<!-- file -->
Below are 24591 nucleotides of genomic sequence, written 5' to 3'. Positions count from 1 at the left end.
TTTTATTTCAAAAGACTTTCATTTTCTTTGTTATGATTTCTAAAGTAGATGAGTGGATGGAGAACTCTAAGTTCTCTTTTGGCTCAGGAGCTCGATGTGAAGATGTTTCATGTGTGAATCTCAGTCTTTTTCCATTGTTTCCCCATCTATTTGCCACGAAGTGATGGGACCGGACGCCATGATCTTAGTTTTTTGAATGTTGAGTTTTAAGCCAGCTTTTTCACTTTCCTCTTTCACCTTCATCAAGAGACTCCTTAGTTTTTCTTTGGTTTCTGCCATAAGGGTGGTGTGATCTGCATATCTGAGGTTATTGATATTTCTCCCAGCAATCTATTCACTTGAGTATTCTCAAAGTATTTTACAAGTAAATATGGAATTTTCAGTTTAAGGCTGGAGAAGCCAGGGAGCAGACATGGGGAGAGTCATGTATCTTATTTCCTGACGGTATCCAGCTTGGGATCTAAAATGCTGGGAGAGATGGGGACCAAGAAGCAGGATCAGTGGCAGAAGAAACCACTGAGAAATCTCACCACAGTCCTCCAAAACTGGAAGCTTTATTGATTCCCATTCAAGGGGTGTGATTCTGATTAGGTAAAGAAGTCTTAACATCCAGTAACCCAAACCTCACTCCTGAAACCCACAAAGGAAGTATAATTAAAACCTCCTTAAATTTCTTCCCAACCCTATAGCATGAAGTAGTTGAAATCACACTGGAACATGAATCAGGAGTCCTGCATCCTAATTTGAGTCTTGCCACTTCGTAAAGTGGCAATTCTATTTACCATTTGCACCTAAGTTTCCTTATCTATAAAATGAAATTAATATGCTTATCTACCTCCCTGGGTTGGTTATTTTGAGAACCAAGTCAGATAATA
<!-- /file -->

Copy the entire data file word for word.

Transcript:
Below are 24591 nucleotides of genomic sequence, written 5' to 3'. Positions count from 1 at the left end.
TTTTATTTCAAAAGACTTTCATTTTCTTTGTTATGATTTCTAAAGTAGATGAGTGGATGGAGAACTCTAAGTTCTCTTTTGGCTCAGGAGCTCGATGTGAAGATGTTTCATGTGTGAATCTCAGTCTTTTTCCATTGTTTCCCCATCTATTTGCCACGAAGTGATGGGACCGGACGCCATGATCTTAGTTTTTTGAATGTTGAGTTTTAAGCCAGCTTTTTCACTTTCCTCTTTCACCTTCATCAAGAGACTCCTTAGTTTTTCTTTGGTTTCTGCCATAAGGGTGGTGTGATCTGCATATCTGAGGTTATTGATATTTCTCCCAGCAATCTATTCACTTGAGTATTCTCAAAGTATTTTACAAGTAAATATGGAATTTTCAGTTTAAGGCTGGAGAAGCCAGGGAGCAGACATGGGGAGAGTCATGTATCTTATTTCCTGACGGTATCCAGCTTGGGATCTAAAATGCTGGGAGAGATGGGGACCAAGAAGCAGGATCAGTGGCAGAAGAAACCACTGAGAAATCTCACCACAGTCCTCCAAAACTGGAAGCTTTATTGATTCCCATTCAAGGGGTGTGATTCTGATTAGGTAAAGAAGTCTTAACATCCAGTAACCCAAACCTCACTCCTGAAACCCACAAAGGAAGTATAATTAAAACCTCCTTAAATTTCTTCCCAACCCTATAGCATGAAGTAGTTGAAATCACACTGGAACATGAATCAGGAGTCCTGCATCCTAATTTGAGTCTTGCCACTTCGTAAAGTGGCAATTCTATTTACCATTTGCACCTAAGTTTCCTTATCTATAAAATGAAATTAATATGCTTATCTACCTCCCTGGGTTGGTTATTTTGAGAACCAAGTCAGATAATA